Why China Fears K-pop Fandoms

The Chinese government has launched an intensified crackdown on the entertainment industry as part of a larger effort to tighten control over young minds and ensure ideological security. The industry is portrayed as creating chaos and promoting degenerate morals, ultimately posing a serious health risk to its audience. In response, weekly time limits have been imposed on teenager’s video gaming, celebrity ranking lists banned and heavy regulations imposed on celebrities’ advertising and fan groups.

One outside actor caught up in the crackdown is the South Korean export of K-pop, comprising of “sissy” men and “abnormal aesthetics”. K-pop groups have been accused, alongside domestic artists, of inspiring “toxic idol worship”, leading young people into irrational spending and foul-language fan wars. Upon closer inspection, however, another potential reason for China’s determination to exclude K-Pop from its youth culture emerges, one that goes beyond a fear of effeminate men and vulgar language: the ability of the genre to mass-mobilize its fanbase.

K-pop fandoms

The Korean Wave, or Hallyu, has seen unprecedented success across the world during the past decade and turned South Korea into a soft power force to be reckoned with. While the government established the foundation upon which the Korean music industry is built in the 1990s, the success of Hallyu has far outpaced any policy program and is wholly independent of the administration in Seoul. In a similar fashion, fandoms have on occasion outgrown the narrative of its idols.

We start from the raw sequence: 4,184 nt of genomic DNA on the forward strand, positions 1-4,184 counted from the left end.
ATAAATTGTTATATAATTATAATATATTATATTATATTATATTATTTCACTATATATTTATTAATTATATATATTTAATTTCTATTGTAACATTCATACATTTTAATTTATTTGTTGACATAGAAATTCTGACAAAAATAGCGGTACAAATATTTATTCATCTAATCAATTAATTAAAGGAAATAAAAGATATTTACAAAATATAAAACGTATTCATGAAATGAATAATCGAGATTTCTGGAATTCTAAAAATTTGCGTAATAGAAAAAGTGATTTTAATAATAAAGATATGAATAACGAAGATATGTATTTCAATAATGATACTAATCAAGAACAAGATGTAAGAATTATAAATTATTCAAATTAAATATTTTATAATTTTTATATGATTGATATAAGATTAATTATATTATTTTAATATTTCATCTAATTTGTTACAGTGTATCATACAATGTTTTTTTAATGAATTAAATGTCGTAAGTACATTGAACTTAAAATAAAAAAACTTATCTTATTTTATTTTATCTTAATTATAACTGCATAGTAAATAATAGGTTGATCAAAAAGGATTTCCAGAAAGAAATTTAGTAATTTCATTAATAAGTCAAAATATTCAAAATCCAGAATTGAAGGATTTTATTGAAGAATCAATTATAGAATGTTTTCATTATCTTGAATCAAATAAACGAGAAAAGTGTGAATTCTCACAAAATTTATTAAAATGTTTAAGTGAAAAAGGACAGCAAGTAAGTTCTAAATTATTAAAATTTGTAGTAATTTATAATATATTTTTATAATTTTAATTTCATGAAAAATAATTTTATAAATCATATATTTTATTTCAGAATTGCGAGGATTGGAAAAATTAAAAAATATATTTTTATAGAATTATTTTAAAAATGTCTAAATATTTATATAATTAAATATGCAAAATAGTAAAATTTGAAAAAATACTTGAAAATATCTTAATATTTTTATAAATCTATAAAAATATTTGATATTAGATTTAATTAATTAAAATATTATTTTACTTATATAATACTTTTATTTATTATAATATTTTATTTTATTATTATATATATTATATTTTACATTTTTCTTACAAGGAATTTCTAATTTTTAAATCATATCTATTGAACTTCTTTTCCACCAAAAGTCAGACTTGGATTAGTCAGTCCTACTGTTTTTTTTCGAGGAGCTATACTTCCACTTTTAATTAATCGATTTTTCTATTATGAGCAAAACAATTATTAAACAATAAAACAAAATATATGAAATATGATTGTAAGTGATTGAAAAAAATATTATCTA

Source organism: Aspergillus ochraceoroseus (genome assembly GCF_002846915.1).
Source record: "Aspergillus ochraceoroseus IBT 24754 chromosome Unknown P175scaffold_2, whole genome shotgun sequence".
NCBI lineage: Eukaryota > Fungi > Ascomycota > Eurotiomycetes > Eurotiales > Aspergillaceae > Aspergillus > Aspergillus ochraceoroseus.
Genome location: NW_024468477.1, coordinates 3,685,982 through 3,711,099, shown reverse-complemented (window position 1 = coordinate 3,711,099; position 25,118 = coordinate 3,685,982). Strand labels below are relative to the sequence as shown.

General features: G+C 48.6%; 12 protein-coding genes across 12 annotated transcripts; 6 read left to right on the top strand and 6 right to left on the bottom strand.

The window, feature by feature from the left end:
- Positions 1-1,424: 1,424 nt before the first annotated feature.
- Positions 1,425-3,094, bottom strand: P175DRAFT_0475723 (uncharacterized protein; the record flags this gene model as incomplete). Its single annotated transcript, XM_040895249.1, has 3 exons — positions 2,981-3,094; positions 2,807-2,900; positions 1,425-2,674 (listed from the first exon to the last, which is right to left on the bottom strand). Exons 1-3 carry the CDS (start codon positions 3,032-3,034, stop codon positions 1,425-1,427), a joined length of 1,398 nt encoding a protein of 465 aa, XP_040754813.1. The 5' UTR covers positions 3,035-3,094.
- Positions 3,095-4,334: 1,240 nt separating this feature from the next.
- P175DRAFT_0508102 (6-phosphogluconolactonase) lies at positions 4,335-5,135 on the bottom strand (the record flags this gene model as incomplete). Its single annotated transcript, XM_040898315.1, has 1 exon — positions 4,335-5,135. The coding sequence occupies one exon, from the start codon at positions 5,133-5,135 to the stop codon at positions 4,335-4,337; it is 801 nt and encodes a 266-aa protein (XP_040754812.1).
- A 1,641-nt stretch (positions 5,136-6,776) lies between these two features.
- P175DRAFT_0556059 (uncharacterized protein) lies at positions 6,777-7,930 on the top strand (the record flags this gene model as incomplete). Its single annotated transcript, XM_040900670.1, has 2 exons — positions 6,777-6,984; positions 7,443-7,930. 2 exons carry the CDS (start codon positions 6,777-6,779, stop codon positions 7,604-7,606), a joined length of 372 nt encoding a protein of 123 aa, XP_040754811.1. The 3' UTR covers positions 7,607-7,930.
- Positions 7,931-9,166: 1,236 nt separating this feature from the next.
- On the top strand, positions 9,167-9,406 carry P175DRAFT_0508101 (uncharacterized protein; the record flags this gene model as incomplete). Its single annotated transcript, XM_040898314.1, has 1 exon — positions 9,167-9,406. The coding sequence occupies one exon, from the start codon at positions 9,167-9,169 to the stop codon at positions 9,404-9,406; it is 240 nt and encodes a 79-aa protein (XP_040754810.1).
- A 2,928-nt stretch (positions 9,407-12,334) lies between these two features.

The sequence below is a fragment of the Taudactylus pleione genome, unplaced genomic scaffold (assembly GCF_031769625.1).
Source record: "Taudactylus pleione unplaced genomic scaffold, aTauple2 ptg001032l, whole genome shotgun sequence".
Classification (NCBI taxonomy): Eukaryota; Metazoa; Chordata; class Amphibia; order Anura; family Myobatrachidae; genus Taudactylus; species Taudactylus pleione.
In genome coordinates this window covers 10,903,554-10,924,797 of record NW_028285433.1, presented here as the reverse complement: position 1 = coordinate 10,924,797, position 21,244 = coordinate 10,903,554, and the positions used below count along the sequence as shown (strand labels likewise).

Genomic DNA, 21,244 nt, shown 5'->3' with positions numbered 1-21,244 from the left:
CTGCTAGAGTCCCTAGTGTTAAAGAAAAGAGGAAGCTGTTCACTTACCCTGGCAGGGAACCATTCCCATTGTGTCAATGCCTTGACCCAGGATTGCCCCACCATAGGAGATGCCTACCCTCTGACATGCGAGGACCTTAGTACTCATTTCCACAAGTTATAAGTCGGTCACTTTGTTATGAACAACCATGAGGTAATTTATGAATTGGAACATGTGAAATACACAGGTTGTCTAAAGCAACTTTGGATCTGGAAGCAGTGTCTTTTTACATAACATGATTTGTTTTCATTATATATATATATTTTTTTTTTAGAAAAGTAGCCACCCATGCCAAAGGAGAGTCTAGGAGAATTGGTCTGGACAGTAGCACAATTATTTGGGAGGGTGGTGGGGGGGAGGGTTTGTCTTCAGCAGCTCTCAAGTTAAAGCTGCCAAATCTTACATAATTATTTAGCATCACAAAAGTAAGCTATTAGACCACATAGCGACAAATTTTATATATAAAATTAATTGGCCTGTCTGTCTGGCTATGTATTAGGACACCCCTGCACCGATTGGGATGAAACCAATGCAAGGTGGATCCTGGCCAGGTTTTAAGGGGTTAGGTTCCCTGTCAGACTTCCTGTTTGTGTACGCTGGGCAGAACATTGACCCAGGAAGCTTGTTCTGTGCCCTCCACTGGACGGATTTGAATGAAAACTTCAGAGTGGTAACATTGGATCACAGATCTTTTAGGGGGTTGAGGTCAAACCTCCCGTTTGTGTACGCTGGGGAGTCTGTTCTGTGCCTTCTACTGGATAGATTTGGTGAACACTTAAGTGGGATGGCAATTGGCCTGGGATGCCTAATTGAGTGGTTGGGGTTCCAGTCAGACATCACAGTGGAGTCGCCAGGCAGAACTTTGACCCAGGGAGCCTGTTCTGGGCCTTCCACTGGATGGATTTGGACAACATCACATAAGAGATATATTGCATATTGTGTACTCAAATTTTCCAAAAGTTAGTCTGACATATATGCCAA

K-Pop is a catch-all term to describe a genre of South Korean music that employs a group of singers, rappers and dancers of both Korean and foreign origin referred to as “idols”, usually performing songs in a mix of Korean and English. The genre is characterized by the thorough video documentation of its idols’ professional and personal lives as well as the high level of engagement with fans online, creating a strong and devoted fanbase. K-pop fandoms are highly organized, non-centralized networks of fans that are willing to devote time, money, and skills to further their idol’s popularity. What sets the contemporary phenomenon apart from previous pop fandoms is the unprecedented ability to navigate digital spaces, utilizing algorithms and hashtag proliferation to unleash highly coordinated social media campaigns with the potential to reach millions of people globally within minutes. Simultaneous streaming and sharing across multiple platforms and electronic devices in a symphony of engagement across continents has seen K-pop idols reach a level of online presence never achieved by any music genre. Furthermore, rather than sending idols lavish gifts for their birthdays, the trend among these fandoms in the past few years have been to fundraise and donate to humanitarian causes in their idol’s name: planting thousands of trees in Sudan, donating hundreds of tons of rice in South Korea and funding relief work for the Australian bushfires, among other ventures.

Mobilizing for politics